When is the overall heat transfer coefficient (U) in a shell and tube heat exchanger almost equal than the heat transfer convection coefficient of the shell side, hshell?
If the heat transfer coefficient for the tube side, htube, is very large comparing to the heat transfer coefficient of the shell side, hshell, it is said that the shell resistance to heat transfer controls the energy transport, therefore the overall heat transfer coefficient (U) is almost identical for practical purposes to the heat transfer convection coefficient of the shell side,
What does the Linear Momentum Conservation Principle say for the case of an arbitraty pipe (one entry-one exit) expressed in terms of the measured pressure drop?
This principle states that the pressure drop existing between two points in a arbitrary pipe has three components: - the pressure change due to change in elevation - the pressure change due to acceleration (velocity changes) - the pressure change due to friction effects
Is it correct to say that a process stream entering an equipment, for example a reactor or a distillation tower, has an absolute enthalpy value?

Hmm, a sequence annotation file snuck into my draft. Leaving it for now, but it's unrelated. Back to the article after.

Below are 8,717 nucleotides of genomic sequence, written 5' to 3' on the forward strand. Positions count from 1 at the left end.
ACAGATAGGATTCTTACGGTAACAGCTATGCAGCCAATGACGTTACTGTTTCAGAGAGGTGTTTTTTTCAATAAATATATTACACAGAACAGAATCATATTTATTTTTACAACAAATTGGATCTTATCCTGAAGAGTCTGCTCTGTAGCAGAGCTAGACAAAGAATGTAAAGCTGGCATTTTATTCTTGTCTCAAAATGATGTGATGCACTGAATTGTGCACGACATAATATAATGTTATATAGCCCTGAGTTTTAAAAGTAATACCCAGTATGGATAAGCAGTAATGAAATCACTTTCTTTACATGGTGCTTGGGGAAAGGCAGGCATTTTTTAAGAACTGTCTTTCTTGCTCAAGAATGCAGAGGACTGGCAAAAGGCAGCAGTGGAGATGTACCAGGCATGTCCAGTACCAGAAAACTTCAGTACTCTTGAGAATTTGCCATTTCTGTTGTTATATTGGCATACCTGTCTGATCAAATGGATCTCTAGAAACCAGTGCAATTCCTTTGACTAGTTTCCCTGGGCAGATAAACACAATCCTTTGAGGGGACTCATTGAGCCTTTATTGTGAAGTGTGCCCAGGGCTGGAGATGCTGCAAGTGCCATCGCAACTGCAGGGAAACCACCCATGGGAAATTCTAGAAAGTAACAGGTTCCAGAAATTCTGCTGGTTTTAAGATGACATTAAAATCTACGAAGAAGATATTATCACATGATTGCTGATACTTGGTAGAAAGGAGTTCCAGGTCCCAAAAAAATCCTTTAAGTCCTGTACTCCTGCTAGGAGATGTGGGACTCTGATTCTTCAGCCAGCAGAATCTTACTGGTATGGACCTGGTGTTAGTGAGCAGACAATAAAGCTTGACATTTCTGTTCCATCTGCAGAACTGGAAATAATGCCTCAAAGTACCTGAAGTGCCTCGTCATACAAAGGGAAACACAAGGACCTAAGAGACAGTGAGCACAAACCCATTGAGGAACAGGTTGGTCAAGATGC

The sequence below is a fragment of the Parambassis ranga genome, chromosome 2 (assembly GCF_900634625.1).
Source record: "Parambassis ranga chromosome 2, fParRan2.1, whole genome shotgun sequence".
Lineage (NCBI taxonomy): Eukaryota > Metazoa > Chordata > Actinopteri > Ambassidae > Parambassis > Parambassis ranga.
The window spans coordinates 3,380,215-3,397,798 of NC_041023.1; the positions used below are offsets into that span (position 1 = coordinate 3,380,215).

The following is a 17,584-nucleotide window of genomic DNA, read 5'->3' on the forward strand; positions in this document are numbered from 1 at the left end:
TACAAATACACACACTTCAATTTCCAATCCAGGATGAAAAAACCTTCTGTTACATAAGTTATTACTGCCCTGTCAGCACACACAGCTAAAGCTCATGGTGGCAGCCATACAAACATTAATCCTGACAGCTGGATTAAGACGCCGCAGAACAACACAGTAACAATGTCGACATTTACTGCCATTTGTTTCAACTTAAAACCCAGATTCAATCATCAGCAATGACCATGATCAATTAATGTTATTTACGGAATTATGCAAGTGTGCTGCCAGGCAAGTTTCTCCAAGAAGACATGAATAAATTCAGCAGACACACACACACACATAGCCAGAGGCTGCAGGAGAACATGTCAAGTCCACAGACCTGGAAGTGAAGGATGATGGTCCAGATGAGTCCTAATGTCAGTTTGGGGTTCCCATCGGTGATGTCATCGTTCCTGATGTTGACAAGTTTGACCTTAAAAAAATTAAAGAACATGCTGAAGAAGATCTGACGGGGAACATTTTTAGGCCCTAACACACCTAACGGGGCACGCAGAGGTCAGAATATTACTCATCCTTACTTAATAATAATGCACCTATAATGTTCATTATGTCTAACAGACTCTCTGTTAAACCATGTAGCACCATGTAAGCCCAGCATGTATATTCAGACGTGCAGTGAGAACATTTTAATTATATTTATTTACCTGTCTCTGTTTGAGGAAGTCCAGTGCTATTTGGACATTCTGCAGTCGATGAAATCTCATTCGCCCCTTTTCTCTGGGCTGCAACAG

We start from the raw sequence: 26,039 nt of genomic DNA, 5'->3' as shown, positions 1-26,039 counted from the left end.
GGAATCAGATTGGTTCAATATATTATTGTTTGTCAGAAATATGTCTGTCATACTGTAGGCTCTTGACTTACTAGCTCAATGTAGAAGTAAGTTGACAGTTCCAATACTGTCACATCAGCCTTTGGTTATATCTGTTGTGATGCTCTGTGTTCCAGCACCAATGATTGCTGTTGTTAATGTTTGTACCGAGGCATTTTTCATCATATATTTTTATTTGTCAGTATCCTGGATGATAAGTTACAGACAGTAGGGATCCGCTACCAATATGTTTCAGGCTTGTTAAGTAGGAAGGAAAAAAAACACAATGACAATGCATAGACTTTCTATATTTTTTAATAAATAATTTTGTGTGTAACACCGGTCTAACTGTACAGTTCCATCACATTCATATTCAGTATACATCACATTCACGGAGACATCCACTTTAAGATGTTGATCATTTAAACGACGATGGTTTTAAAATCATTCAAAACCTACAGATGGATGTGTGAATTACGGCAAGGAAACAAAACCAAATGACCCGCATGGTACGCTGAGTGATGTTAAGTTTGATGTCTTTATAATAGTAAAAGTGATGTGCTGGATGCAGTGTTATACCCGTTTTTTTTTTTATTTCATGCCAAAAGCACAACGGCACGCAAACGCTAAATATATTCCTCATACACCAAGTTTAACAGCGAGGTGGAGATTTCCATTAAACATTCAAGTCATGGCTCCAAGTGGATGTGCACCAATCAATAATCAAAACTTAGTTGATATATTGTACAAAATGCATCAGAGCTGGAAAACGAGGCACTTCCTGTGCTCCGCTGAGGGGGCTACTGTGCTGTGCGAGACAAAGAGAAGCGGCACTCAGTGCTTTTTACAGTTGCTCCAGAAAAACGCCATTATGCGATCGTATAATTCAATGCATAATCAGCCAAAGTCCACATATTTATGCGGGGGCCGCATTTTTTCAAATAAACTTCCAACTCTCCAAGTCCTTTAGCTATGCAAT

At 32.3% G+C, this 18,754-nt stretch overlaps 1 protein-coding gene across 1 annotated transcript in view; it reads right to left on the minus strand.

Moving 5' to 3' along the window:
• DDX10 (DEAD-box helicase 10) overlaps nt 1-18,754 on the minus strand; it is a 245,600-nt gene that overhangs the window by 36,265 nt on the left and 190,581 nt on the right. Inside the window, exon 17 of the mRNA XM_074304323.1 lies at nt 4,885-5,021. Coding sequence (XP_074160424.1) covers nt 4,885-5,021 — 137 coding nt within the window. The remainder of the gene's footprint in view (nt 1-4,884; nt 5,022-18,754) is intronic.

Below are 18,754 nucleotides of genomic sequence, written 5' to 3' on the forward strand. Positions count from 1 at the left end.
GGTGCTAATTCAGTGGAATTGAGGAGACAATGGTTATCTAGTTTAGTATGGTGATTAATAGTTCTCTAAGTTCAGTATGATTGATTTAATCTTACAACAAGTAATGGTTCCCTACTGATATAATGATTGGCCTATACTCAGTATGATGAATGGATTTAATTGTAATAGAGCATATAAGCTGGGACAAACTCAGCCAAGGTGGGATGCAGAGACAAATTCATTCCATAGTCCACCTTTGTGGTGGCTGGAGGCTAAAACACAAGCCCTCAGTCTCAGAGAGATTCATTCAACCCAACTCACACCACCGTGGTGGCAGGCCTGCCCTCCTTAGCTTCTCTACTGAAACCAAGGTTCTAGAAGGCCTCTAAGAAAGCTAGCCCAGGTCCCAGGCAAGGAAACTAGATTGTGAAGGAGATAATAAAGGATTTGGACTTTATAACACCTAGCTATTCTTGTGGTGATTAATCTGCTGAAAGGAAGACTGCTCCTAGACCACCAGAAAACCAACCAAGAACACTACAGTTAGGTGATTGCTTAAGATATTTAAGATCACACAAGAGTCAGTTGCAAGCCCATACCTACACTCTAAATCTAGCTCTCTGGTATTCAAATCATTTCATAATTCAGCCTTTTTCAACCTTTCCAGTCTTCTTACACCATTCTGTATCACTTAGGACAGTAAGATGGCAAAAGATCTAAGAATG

Yes and not!!!! Enthalpy absolute values actually does not exists, but...... in many actual applications, in particular in process simulation software it is usual and usefull to give an "absolute" enthalpy value to each stream, i.e. the stream entering the equipment has a given composition, a pressure and a temperature, therefore all its properties are given and for having an "absolute" value for enthalpy, a reference is chosen for all components..... It is particularly useful to establish the elements at 25 C and 1 atm as reference; doing so, the entalpy at refernece is set to zero at any enthalpy difference between reference and actual thermodynamic state is computed as the involved enthalpy to go from reference state (ho= 0) to actual state (h = h) is delta h (delta h = h - ho = h - 0 = h).... in this form the apparent "absolute" enthalpy appears and spreadsheet calculations are straightforward